“Renewable energy is a new way to honor the old ways,” say Henry Red Cloud, Proprietor of Lakota Solar Enterprises.
LSE resides at the Red Cloud Renewable Energy Center (RCREC) on Pine Ridge Reservation in South Dakota. The unique educational facility offers intensive hands-on renewable energy training workshops from Native American instructors. More than 150 tribal members have received training and over 50 have earned their Solar Technician I or Wind Technician I certification. With their new knowledge and skills, they are ready to enter the growing workforce in renewable energy.
To learn more about Lakota Solar Enterprises, visit their new website at www.lakotasolarenterprises.com.
Inspired by a World Uranium Hearing held in Salzburg, Austria in 1991 that brought indigenous victims and leading scientists together to shine a light on the dark side of the nuclear business – the Nuclear-Free Future Awards will honor five “non-nuclear” champions. Visionaries from Africa where a continent says no to uranium mining; Russia, where a scientist goes against the nuclear mainstream; France, where one man passes a nuclear testing victim compensation law; and the US, where a noted Hollywood actor raises anti-nuclear consciousness, to the Lakota Nation, where a fifth-generation grandson of a famous Native American Chief closes a circle of history.
Front-line anti-nuclear visionaries from Russia, Africa, France, and the U.S. will receive this unique, world-leading award, and expose hidden truths about widespread human and environmental destruction caused by the nuclear industry. The free, public event will be held at New York City’s Cooper Union, September 30, 2010. Henry Red Cloud will be honored at the event with a special recognition award from the NFFA.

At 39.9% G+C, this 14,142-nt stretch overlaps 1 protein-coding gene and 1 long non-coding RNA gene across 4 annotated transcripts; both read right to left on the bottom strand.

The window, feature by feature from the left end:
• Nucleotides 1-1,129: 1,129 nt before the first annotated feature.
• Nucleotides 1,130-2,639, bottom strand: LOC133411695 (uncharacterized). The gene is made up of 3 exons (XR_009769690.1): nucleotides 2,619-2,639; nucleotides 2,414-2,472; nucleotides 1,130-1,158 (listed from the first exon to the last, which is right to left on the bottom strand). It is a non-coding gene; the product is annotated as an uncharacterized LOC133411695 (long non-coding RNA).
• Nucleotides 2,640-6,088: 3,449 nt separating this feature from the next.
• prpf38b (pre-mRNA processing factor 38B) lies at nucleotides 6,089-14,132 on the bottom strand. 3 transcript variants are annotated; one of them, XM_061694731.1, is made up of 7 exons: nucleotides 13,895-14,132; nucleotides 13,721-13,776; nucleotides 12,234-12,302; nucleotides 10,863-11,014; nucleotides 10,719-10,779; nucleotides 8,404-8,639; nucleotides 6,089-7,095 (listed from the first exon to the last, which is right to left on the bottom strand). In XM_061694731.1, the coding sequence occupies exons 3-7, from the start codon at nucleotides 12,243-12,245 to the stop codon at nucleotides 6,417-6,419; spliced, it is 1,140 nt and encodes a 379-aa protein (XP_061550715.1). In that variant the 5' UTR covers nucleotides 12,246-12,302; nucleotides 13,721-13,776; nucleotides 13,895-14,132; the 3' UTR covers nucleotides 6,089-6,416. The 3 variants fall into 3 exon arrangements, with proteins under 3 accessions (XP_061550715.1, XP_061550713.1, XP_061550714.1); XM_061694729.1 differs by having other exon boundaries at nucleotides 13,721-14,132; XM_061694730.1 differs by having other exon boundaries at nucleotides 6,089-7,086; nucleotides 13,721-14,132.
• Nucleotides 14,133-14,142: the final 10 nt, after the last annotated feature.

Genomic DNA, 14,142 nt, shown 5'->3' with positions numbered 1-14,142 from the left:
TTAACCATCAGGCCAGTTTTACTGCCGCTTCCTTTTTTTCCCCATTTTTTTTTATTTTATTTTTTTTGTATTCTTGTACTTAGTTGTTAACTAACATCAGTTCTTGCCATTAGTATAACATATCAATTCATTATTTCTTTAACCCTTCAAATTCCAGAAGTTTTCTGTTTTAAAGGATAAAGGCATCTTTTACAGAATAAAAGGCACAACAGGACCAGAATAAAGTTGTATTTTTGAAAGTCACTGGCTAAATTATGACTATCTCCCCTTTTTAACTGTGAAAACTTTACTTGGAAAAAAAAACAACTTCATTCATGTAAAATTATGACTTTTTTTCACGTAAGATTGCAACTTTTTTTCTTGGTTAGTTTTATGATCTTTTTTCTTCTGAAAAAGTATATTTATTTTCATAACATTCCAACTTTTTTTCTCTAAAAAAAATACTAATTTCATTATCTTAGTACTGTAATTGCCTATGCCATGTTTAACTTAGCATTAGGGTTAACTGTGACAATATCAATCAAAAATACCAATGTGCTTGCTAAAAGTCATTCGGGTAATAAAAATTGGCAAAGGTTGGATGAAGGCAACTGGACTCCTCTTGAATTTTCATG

At its root, the use of nuclear energy violates human rights by devastating the lives and homelands of indigenous people around the world. Uranium mining and processing and its toxic waste products are, and have for decades been, the direct cause of radioactive contamination, and implicated in various cancers and other debilitating diseases; Chernobyl-style accidents aside. It’s an unsustainable and unconscionable situation when only 2.5% of the world’s total energy comes from nuclear sources. Yet few people understand or ever question where nuclear energy comes from. The nuclear industry began in the 1950s with no end-solutions, only promises that science would take care of everything. These promises have not been kept by industry or by nuclear-driven governments.
Co-founder Claus Biegert was recently interviewed online and says about the upcoming event: “We want and deserve a world that’s safe and sustainable. The heroic people we recognize this and each year with our Award are spreading the true story and leading the way to this much wiser future. It’s time to cut through the politics; take personal responsibility; and tell our leaders this nuclear state of affairs that sacrifices so many innocent lives and precious parts of our natural world is unacceptable.”
Since 1998, the Nuclear-Free Future Award (NFFA) has honored and helped facilitate the ongoing work of individuals and initiatives struggling to bring an end to the “Nuclear Age.” Based in Germany, NFFA provides vital recognition and financial and moral support for individuals, organizations and communities around the world working valiantly to achieve a peaceful, safe future free of nuclear energy, nuclear weapons and uranium mining.
An independent, non-profit group, the NFFA works closely with The Alternative Nobel Prize among others, and has been called by Berlin newspaper Taz “the most important anti-nuke award in the world.” Each year’s laureates, from grass-roots activists to enlightened politicians, are nominated by a distinguished advisory board and selected by an international jury.